Univariate Time Series Forecasting: NARMA10


Time series forecasting is a crucial task in various fields, including finance, weather prediction, and signal processing. Accurate predictions of future values can enable better decision-making and planning. In recent years, machine learning techniques, such as reservoir computing, have shown promising results in addressing this challenge.

In this example, we explore time series forecasting using Nonlinear AutoRegressive Moving Average (NARMA) 10 and reservoir computing. NARMA 10 is a synthetic time series generator that mimics the behavior of real-world processes by generating nonlinear and chaotic patterns. Reservoir computing, on the other hand, is a powerful machine learning framework that leverages the dynamics of a large dynamical system, known as a reservoir, to perform tasks like time series prediction.

In thise example, we aim to demonstrate the effectiveness of reservoir computing in forecasting NARMA 10 time series data. We will implement a reservoir computing model, train it on historical NARMA 10 data, and evaluate its performance in predicting future values. By comparing the predictions with ground truth data, we can assess the accuracy and reliability of the model.

The notebook is organized as follows:

  • Data Generation: We generate synthetic NARMA 10 time series data to serve as our training and testing dataset.
  • Reservoir Computing Model: We will be utilzing QCi’s photonic reservoir emulator EmuCore.
  • Training: We’ll be using a simple linear regressor utilzing scikit-learn
  • Evaluation: We evaluate the performance of the trained model on the testing data using Normalized Root Mean Squared Error (NRMSE). As well as this we’ll make some plots to visualize the performance across the testing and training sets.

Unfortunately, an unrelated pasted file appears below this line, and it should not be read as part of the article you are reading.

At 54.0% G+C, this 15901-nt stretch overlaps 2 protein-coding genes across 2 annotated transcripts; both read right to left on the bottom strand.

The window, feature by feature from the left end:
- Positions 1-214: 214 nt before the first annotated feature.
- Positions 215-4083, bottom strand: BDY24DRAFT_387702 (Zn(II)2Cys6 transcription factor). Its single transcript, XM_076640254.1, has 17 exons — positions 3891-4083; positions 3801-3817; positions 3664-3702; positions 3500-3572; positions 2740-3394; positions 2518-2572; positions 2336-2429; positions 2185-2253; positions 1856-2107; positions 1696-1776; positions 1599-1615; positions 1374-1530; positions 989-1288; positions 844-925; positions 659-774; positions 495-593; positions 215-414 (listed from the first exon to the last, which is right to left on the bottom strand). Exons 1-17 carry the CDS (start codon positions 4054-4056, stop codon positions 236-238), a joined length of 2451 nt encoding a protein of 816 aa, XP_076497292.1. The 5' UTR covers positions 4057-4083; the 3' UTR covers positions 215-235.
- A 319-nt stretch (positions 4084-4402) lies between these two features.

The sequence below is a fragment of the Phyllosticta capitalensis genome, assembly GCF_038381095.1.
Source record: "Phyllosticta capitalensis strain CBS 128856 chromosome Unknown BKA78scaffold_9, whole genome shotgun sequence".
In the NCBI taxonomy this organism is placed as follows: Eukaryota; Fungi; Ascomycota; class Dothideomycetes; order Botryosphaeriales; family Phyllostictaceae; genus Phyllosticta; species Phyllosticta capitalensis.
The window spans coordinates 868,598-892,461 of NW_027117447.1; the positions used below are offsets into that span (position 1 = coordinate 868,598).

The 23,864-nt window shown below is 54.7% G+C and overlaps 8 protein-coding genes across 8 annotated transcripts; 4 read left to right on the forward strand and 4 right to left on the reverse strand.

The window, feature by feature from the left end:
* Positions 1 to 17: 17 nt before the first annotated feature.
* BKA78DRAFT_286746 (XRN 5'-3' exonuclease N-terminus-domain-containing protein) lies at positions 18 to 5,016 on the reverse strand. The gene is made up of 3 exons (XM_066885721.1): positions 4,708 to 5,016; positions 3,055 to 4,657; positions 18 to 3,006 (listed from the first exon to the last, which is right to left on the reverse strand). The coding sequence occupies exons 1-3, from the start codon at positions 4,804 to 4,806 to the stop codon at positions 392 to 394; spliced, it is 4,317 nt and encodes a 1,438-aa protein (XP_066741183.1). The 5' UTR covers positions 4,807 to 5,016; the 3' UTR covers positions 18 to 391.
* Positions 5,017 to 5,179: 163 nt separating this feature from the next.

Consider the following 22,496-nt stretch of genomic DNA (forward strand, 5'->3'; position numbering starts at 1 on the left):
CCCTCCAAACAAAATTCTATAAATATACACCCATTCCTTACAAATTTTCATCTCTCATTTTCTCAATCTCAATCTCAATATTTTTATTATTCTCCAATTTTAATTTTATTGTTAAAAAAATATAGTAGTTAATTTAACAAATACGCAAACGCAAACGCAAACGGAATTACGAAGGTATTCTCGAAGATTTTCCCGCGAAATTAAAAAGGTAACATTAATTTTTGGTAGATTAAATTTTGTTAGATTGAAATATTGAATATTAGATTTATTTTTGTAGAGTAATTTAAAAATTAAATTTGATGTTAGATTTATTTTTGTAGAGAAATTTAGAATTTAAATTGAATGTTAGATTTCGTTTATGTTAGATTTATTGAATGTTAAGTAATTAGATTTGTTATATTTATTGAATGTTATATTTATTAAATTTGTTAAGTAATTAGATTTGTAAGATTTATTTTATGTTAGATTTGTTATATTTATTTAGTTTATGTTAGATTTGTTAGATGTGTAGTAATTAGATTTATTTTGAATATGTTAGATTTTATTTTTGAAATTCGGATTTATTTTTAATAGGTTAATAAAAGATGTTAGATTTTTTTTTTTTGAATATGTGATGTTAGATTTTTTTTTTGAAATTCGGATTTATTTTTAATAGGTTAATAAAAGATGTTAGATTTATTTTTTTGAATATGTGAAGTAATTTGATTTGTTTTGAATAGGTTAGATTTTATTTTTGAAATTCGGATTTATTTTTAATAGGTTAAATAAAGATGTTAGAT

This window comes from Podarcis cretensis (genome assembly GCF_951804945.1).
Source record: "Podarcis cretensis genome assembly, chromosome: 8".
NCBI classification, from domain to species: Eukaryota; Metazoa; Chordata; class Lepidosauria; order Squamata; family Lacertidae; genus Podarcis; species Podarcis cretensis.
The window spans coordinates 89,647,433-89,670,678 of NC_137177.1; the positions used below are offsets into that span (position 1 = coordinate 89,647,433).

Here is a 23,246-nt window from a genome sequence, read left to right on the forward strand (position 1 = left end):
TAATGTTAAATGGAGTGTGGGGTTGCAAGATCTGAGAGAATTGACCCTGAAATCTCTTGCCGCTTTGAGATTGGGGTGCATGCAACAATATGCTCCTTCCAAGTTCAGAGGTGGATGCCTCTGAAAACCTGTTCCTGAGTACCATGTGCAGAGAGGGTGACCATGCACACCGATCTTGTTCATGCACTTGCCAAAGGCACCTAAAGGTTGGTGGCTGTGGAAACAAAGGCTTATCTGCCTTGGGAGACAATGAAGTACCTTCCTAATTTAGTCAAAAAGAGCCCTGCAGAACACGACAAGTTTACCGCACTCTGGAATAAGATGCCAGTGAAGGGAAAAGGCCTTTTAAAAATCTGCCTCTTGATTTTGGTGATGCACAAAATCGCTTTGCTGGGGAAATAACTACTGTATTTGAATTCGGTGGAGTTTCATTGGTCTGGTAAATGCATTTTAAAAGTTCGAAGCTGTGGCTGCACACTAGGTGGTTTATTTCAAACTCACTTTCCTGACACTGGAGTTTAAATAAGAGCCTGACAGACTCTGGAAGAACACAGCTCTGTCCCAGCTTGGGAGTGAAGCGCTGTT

Reservoir Computing with EmuCore

EmuCore, developed by QCi, represents a cutting-edge electronic reservoir computing platform designed specifically for tackling complex time series forecasting tasks. EmuCore harnesses the principles of reservoir computing, a powerful machine learning paradigm inspired by the brain’s dynamics, to efficiently process and predict time-dependent data. At the heart of EmuCore lies a large-scale dynamical system, referred to as the reservoir, composed of interconnected electronic components. These components exhibit rich nonlinear and chaotic dynamics, enabling EmuCore to capture and extract intricate patterns and dependencies present in time series data. The reservoir acts as a high-dimensional feature space where input signals are mapped and processed to generate accurate predictions. In this section, we explore the capabilities of EmuCore for time series forecasting tasks. We discuss the architecture and operation principles of EmuCore, highlighting its unique features and advantages. Furthermore, we demonstrate the effectiveness of EmuCore through practical examples and experiments, showcasing its ability to accurately predict complex time series data.

Through the integration of advanced hardware design, innovative algorithms, and rigorous testing, EmuCore represents a groundbreaking solution for time series forecasting and other machine learning tasks. Its versatility, performance, and efficiency make it a valuable tool for researchers, engineers, and practitioners seeking to push the boundaries of predictive analytics and intelligent systems.

reservoir schematic

QCI’s EmuCore technology is based on a time delayed scheme. However, unlike other reservoir offerings from QCi the

time delayed reservoir schematic Photonic Reservoir Architecture and Benchmarking

Data Generation

Here we use widely used benchmark, namely NARMA10,